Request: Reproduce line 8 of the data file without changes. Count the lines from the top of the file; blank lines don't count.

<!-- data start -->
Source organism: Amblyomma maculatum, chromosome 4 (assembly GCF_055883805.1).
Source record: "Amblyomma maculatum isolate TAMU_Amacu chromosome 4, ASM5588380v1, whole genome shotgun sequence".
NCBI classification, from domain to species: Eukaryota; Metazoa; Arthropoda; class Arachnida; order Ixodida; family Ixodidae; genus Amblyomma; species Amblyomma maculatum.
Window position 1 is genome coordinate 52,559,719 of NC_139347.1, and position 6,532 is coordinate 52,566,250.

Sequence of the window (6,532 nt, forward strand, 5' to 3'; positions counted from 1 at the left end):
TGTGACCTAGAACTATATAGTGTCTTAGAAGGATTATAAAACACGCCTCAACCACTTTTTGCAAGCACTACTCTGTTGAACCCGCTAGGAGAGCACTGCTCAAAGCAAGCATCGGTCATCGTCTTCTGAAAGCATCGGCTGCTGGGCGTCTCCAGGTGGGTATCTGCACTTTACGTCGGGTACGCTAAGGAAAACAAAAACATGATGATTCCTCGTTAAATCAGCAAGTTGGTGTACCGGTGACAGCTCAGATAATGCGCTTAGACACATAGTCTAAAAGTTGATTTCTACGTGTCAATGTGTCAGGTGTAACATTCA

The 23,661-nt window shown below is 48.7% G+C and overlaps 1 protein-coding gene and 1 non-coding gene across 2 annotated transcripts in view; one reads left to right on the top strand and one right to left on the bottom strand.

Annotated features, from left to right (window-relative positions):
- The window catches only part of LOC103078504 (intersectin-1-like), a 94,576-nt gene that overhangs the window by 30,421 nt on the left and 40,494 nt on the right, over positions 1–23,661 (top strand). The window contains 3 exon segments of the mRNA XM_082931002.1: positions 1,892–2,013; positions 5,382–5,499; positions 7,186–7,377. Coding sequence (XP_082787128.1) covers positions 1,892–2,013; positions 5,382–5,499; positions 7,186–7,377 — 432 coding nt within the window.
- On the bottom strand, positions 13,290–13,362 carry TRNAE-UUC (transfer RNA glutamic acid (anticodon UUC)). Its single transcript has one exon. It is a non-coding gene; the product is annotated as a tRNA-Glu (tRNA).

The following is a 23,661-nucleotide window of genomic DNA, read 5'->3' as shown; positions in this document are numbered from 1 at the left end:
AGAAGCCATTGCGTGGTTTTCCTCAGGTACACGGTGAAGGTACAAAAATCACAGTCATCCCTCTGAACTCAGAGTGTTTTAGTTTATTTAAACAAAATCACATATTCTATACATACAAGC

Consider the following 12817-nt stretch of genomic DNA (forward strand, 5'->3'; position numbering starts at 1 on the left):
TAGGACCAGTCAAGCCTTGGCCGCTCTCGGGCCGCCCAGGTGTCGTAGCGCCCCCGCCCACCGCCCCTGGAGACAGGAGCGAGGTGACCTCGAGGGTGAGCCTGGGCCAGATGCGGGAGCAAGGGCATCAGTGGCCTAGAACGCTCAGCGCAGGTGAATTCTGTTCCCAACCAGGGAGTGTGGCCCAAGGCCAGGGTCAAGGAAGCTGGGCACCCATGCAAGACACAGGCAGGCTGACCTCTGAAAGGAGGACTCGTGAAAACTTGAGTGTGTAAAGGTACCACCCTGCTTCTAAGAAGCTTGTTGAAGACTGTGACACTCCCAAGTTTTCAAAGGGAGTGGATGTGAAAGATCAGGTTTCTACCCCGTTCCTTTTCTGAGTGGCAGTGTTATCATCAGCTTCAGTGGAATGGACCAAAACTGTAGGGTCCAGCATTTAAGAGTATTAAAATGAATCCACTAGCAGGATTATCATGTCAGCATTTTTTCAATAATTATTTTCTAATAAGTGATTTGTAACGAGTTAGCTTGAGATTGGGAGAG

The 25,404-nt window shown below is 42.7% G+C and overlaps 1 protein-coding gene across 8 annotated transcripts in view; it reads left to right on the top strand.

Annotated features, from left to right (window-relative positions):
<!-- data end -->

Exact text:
Annotated features, from left to right (window-relative positions):